I love this painting by Albert York, the famously reclusive painter, said (by Calvin Tompkins) to be " "the most highly admired unknown artist in America." York, who died in 2004 at the age of eighty, shunned the art world yet had a coterie of fervent fans, which is either the best of both worlds or eating your cake and having it, too. Sharon Butler has this column on York illustrated with three of his paintings. York told Tompkins, who profiled him in 1995, "The modern world just passes me by. I don't notice it. I missed the train."But another one came along and he took it, as my father said would happen when he advised me never to chase a train, advice as applicable to romance or the stock market as to that great nineteenth century invention without which the Russian novel would be a much poorer thing and the West would still be wild. The New Yorker's official line: "Each still-life and landscape
as exquisite weirdness," and that's certainly true of "Woman and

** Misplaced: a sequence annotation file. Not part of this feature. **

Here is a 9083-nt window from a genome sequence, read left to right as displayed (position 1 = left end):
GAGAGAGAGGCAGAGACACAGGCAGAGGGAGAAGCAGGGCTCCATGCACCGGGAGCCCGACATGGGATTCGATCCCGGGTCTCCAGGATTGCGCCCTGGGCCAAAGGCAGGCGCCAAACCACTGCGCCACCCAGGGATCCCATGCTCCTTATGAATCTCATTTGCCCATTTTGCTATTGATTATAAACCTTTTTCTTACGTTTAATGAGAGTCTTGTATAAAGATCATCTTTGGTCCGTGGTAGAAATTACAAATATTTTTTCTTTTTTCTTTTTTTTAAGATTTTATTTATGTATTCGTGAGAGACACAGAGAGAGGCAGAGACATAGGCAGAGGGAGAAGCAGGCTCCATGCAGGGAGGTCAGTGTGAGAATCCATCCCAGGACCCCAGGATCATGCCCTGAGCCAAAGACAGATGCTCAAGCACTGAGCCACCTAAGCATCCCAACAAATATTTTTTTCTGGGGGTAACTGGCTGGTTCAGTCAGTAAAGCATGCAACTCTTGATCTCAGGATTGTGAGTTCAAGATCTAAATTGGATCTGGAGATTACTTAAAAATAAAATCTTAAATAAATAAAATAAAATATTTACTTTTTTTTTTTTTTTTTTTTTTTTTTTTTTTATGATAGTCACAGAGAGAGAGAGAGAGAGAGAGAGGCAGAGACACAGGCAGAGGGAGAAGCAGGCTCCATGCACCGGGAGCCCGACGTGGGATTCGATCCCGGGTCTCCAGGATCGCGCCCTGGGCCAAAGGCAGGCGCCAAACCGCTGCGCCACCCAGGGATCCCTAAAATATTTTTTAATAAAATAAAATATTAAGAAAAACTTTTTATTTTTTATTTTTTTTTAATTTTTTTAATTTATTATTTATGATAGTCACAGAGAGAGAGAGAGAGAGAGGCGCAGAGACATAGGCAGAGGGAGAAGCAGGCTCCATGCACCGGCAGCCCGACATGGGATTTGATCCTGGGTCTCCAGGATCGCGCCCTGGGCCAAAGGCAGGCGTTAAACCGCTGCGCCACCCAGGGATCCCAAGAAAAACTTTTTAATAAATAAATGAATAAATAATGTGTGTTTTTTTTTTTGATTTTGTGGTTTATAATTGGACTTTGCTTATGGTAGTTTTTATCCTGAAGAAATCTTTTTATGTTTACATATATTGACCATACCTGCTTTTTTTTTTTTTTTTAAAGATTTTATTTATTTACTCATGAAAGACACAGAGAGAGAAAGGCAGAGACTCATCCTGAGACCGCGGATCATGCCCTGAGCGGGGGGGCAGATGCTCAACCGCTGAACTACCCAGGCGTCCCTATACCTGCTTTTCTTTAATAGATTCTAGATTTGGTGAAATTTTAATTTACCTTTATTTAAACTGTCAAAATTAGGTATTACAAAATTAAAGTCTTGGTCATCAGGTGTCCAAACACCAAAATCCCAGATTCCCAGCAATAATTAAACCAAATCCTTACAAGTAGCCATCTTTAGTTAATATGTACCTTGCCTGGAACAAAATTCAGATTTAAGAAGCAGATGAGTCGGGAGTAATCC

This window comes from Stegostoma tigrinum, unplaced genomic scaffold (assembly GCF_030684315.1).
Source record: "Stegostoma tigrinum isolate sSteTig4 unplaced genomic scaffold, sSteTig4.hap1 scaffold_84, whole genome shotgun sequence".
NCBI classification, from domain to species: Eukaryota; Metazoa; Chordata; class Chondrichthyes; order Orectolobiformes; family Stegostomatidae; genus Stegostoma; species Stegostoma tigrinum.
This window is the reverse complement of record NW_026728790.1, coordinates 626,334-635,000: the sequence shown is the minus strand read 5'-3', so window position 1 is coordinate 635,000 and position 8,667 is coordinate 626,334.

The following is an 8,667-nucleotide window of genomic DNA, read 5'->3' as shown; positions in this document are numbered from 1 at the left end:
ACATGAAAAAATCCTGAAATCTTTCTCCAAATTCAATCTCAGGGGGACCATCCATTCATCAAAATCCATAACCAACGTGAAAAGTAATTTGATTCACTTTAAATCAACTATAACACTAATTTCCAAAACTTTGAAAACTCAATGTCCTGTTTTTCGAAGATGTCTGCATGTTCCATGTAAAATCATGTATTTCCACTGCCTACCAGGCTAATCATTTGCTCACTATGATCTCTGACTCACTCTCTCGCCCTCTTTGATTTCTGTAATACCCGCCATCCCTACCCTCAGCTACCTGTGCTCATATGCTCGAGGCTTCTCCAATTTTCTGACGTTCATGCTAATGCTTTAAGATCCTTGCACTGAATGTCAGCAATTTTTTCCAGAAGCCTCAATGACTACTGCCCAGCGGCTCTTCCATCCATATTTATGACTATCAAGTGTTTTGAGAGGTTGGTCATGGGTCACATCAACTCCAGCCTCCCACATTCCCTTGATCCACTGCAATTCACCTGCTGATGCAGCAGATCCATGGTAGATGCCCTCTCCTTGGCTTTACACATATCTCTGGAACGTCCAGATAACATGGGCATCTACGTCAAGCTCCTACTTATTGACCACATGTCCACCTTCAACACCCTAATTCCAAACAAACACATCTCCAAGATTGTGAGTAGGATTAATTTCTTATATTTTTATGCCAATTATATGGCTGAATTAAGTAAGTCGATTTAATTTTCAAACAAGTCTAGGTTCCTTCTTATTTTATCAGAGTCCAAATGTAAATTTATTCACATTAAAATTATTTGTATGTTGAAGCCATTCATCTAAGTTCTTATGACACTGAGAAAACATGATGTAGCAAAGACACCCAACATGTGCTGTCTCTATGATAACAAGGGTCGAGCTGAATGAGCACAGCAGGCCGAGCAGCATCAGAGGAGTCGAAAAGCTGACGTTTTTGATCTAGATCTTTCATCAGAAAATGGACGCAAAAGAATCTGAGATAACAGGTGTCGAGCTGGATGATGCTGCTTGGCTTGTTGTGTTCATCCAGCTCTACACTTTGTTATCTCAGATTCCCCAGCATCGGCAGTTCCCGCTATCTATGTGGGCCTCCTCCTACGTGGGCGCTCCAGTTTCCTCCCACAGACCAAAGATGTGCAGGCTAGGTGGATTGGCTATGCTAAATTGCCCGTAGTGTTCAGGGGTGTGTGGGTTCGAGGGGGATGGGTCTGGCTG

Skeleton," left. Congratulations to Davis & Langdale on the York show, which came down on June 14. -- DL
<<< Collaboration between poets and their peers in poetry and painting is
a crucial element of modernism and of avant-garde art in general, and
it’s a prized feature of the New York School. John Ashbery wrote a
novel, A Nest of Ninnies, alternating sentences with James
Schuyler. Kenneth Koch got Ashbery to collaborate with him on zany poems
with detailed and arbitrary requirements. A show consisting largely of
Frank O’Hara’s collaborations with painters opened in Los Angeles in
1999 and traveled the next summer to New York. For these writers,
collaborating was, in a way, their model of friendship.
The more than 60 paintings Jane Hammond has created since embarking
on her “John Ashbery Collaboration”—works that seem to me inexhaustible
as objects of vision and contemplation—attest to the extraordinary power
that artistic friendship can have in the genesis of works of art. Back
in June 1993, Jane asked John to come up with titles for paintings that
she would then make. A week later he faxed her the list. It took him (he
later wrote) about four minutes to make a list of 44 titles. That’s 11
titles every 60 seconds. And these titles are anything but pedestrian;
Ashbery casually produced some of the wildest appellations this side of
Wallace Stevens, titles like No One Can Win at the Hurricane Bar, Lobby Card, Bread and Butter Machine, The Hagiography of This Moment, Contra-Zed, A Parliament of Refrigerator Magnets and Do Husbands Matter? I liked the last one (and the painting it inspired) so much that I wrote this poem:
Do Husbands Matter? for Jane Hammond